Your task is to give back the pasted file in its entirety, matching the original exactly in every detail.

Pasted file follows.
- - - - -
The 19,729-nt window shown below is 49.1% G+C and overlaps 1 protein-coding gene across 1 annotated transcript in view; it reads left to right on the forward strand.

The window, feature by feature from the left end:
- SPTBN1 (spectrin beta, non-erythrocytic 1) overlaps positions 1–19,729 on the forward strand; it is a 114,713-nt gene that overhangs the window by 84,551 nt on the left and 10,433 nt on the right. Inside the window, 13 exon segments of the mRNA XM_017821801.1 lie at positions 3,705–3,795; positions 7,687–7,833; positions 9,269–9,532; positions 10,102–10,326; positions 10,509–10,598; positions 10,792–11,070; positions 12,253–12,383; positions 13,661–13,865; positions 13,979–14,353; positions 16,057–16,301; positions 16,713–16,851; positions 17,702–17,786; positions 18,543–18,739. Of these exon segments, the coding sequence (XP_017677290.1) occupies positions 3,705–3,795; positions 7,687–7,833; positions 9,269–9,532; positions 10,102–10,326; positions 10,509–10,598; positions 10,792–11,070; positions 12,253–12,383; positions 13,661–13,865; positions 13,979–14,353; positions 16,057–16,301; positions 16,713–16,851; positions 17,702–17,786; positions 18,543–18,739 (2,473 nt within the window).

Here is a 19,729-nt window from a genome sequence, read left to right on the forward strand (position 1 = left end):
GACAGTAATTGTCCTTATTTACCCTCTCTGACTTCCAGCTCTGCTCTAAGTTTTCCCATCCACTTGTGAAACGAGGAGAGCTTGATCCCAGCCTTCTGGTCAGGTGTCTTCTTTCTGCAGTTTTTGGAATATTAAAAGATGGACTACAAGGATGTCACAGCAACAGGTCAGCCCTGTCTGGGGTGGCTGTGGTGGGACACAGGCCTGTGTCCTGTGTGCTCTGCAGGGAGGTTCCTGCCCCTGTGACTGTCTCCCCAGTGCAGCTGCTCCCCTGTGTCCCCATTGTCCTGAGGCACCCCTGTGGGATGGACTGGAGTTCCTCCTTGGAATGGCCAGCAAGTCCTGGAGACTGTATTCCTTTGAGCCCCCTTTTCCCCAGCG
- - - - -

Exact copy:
The 19,729-nt window shown below is 49.1% G+C and overlaps 1 protein-coding gene across 1 annotated transcript in view; it reads left to right on the forward strand.

The window, feature by feature from the left end:
- SPTBN1 (spectrin beta, non-erythrocytic 1) overlaps positions 1–19,729 on the forward strand; it is a 114,713-nt gene that overhangs the window by 84,551 nt on the left and 10,433 nt on the right. Inside the window, 13 exon segments of the mRNA XM_017821801.1 lie at positions 3,705–3,795; positions 7,687–7,833; positions 9,269–9,532; positions 10,102–10,326; positions 10,509–10,598; positions 10,792–11,070; positions 12,253–12,383; positions 13,661–13,865; positions 13,979–14,353; positions 16,057–16,301; positions 16,713–16,851; positions 17,702–17,786; positions 18,543–18,739. Of these exon segments, the coding sequence (XP_017677290.1) occupies positions 3,705–3,795; positions 7,687–7,833; positions 9,269–9,532; positions 10,102–10,326; positions 10,509–10,598; positions 10,792–11,070; positions 12,253–12,383; positions 13,661–13,865; positions 13,979–14,353; positions 16,057–16,301; positions 16,713–16,851; positions 17,702–17,786; positions 18,543–18,739 (2,473 nt within the window).

Here is a 19,729-nt window from a genome sequence, read left to right on the forward strand (position 1 = left end):
GACAGTAATTGTCCTTATTTACCCTCTCTGACTTCCAGCTCTGCTCTAAGTTTTCCCATCCACTTGTGAAACGAGGAGAGCTTGATCCCAGCCTTCTGGTCAGGTGTCTTCTTTCTGCAGTTTTTGGAATATTAAAAGATGGACTACAAGGATGTCACAGCAACAGGTCAGCCCTGTCTGGGGTGGCTGTGGTGGGACACAGGCCTGTGTCCTGTGTGCTCTGCAGGGAGGTTCCTGCCCCTGTGACTGTCTCCCCAGTGCAGCTGCTCCCCTGTGTCCCCATTGTCCTGAGGCACCCCTGTGGGATGGACTGGAGTTCCTCCTTGGAATGGCCAGCAAGTCCTGGAGACTGTATTCCTTTGAGCCCCCTTTTCCCCAGCG